The experiences shared by German participants at the festival were intriguing, especially as their literary texts were often unexpectedly often linked to the Russian-Ukrainian war and the threat of expanded aggression from Russia. I suspect that the themes of training for air raid alerts and difficult conversations with children about “are we safe” can claim the status of a recurring motif in the most recent German texts. The readings of German-language literature, after all, (readings at the festival were bilingual) served as a reminder of the ongoing intercultural connections and purely literary contexts that exist and do not cease even amidst fighting and war crimes.



“The significance of the Bridge of Paper festival is not only related to the war,” says Yulia Stakhivska, festival participant and poet. “Regardless of the war, multiethnic Uzhhorod is an appropriate and worthy place for intercultural contacts. Let’s say, not only “ethnographic” events, related to the communities of Hungarians, Romanians or Slovaks living in Zakarpattya, but also, for instance, the connections of contemporary literature. A lot is said about the results of the elections in Slovakia these days. But what do we know about contemporary Slovak literature? How many names can we recall? Germans came to Uzhhorod, showing interesting examples of contemporary poetry, prose and essay writing,” she said.


The poet adds that any international literary event featuring Ukrainian participants is more than a one-way dialogue. It’s not only sharing stories about us and our life amidst the war, but also introducing audiences to the diverse world of other literatures.



Marcel Beyer, German writer from Dresden, read an excerpt from his book “Silent Voices At the Sight Of the Dead On the Streets of Bucha.” This rich psychologized narrative shows the war through the perspective of animals forced to suffer because of human outrages. A seagull flying through the shot of a missile explosion. A dog whose muzzle was carved with the letter Z by the occupiers. Another scene depicts a dog whose owner seems to be covering his eyes and ears, or maybe just petting him, to calm him down… Prose by Dagmar Leupold from Munich is dramatic and mosaic-like, venturing into the absurd. Another Munich-based writer, Thomas Lang, focused on the paradoxes inherent in long, detailed narratives. Kerstin Preiwuß from Leipzig presents her “auto-analytical” prose full of cataloging and cultural allusions against the background of horrors of war, coupled with hermetic poems featuring complex associatively images and intriguing searches for archetypes. Ulrike Almut Sandig, Berlin, likes to embellish her poems, both spectacular and metaphorical, with a multimedia dimension and performative performance.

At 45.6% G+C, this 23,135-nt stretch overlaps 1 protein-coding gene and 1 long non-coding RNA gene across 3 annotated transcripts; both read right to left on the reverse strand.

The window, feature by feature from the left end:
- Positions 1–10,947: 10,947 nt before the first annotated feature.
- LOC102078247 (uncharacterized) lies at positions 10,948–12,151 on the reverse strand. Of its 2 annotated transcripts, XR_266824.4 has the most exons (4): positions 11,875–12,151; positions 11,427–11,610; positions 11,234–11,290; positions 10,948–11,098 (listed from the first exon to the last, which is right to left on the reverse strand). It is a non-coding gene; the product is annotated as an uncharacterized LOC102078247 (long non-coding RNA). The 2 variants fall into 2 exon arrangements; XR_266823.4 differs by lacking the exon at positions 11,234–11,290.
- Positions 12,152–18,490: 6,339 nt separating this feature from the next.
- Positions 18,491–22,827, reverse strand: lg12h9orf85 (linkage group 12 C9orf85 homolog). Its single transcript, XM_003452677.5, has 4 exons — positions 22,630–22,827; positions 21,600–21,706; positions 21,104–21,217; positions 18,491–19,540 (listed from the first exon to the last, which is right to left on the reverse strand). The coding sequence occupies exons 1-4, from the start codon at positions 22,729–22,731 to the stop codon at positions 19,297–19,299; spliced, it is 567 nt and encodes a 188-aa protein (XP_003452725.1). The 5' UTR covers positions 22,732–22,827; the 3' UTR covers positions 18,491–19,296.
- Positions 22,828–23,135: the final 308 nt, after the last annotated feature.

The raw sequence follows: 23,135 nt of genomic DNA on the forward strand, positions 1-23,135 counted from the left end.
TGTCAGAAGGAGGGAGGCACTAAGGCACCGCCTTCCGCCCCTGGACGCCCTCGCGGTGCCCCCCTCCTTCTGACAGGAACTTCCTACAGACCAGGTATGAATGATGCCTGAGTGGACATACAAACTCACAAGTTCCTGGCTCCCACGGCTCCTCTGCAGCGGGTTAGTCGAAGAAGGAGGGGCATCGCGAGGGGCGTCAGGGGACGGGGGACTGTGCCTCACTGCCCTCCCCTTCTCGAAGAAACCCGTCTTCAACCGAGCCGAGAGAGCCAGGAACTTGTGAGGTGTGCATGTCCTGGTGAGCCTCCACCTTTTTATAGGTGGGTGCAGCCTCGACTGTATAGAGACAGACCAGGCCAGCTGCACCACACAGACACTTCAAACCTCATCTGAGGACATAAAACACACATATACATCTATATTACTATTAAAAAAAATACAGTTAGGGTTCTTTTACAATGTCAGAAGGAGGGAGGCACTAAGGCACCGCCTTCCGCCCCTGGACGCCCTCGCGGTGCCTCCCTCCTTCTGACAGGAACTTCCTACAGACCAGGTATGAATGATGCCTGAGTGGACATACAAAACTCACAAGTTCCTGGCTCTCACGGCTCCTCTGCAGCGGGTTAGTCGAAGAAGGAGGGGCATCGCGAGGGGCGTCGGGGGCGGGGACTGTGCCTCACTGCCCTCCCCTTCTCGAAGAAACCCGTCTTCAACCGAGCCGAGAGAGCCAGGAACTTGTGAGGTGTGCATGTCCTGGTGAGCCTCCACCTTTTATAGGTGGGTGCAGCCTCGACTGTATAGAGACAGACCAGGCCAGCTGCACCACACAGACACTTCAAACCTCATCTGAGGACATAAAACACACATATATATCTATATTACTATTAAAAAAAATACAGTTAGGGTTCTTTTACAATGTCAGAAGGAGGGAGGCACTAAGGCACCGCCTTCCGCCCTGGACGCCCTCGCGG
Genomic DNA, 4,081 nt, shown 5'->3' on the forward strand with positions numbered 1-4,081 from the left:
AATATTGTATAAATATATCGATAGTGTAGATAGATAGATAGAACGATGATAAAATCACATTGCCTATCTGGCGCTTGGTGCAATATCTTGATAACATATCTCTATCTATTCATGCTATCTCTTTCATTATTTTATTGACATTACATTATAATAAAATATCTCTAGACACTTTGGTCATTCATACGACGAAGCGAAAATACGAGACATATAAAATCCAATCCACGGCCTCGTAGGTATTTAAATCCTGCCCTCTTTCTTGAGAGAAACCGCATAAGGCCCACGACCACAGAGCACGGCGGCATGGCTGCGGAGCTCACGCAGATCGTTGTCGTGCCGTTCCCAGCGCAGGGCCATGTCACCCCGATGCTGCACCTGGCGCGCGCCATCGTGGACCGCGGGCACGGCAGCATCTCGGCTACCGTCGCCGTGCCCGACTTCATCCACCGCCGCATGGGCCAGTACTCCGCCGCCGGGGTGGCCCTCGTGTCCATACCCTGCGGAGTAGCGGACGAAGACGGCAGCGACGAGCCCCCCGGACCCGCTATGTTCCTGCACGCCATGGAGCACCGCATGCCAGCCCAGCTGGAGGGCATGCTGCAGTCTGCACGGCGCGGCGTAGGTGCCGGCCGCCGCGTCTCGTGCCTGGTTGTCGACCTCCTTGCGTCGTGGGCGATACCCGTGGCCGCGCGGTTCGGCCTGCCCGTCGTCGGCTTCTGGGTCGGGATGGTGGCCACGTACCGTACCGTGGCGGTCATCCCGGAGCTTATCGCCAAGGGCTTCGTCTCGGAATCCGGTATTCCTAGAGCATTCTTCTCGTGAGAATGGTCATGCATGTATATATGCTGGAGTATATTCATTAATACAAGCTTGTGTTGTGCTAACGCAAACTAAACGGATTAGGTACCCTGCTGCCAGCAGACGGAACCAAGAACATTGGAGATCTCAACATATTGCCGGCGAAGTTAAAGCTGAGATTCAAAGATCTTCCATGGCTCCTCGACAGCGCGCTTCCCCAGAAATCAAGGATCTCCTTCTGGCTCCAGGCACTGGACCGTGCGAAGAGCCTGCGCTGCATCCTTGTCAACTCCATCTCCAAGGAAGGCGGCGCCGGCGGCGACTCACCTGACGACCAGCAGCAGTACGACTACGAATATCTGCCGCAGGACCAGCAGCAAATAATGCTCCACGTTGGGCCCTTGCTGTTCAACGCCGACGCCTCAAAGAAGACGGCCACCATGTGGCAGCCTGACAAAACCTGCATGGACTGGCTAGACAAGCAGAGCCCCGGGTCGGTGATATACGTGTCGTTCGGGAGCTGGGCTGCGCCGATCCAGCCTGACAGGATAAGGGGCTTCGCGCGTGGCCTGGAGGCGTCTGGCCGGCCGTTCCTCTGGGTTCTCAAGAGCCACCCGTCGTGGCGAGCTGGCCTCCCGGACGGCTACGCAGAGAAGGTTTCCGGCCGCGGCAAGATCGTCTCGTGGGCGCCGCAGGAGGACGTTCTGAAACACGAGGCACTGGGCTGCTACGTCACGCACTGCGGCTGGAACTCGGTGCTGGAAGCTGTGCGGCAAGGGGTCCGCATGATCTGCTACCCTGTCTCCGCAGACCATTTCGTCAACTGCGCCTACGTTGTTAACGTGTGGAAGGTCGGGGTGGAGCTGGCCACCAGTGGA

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It is worth mentioning that the Bridge of Paper festival also offered an array of lectures beyond its focus on fiction literature. Munich-based lterary scholar Alexander Kratochvil presented his vision of the Transcarpathian topic in Czech literature of the 1920s and 1930s. Ethnologist Pavlo Lenio (Uzhhorod) provided insightful analysis on the Hutsuls, especially those from the Transcarpathian region, using both scientific and popular science materials. . Translator and essayist Yurko Prokhasko (Lviv) gave a presentation on the difficulties of perceiving the Ukrainian patriotic cultural and political tradition in Germany. The participants also had tours of Uzhhorod with Pavlo Khudish and Lina Degtyareva.



Almost the entire festival, with the exception of the big final readings at the Bavka puppet theater, was hosted at the ILKO Gallery, a well-suited location for such events. The Bridge of Paper received its primary sponsorship from the German Federal Foreign Office and philanthropist Reinhard Gorenflos. Notably, the festival was regularly visited by German media expert and former MEP Rebecca Harms and diplomat Peter Schmal. On the Ukrainian side, the festival was coordinated by Natalia Shymon and Iryna Rybko.


Natalia Shymon said she was happy that this year the project was implemented in Ukraine, thanks to Verena Nolte, who is the main organizer of the Bridge of Paper festival. It is becoming more and more difficult to find funds for such events from year to year.


“Our city lacks such kinds of cultural events. This is another reason and my personal motivation for organizing the German-Ukrainian writers’ meeting. We’ve been thinking about Uzhhorod for a long time, even before the full-scale invasion, and now the Bridge of Paper has finally come here. Some of the Germans traveled to Ukraine for the first time, which is especially dear to us during the war. I hope we have managed to build a bridge of understanding primarily through personal contacts and our own experience, which certainly “work” better than any ministry,” Shymon added.



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Image: Volodymyr Khyla


Chytomo spotlights:Ukrainian culture on and after frontline” project. The project is funded by the Stabilisation Fund for Culture and Education of the German Federal Foreign Office
and the Goethe-Institut.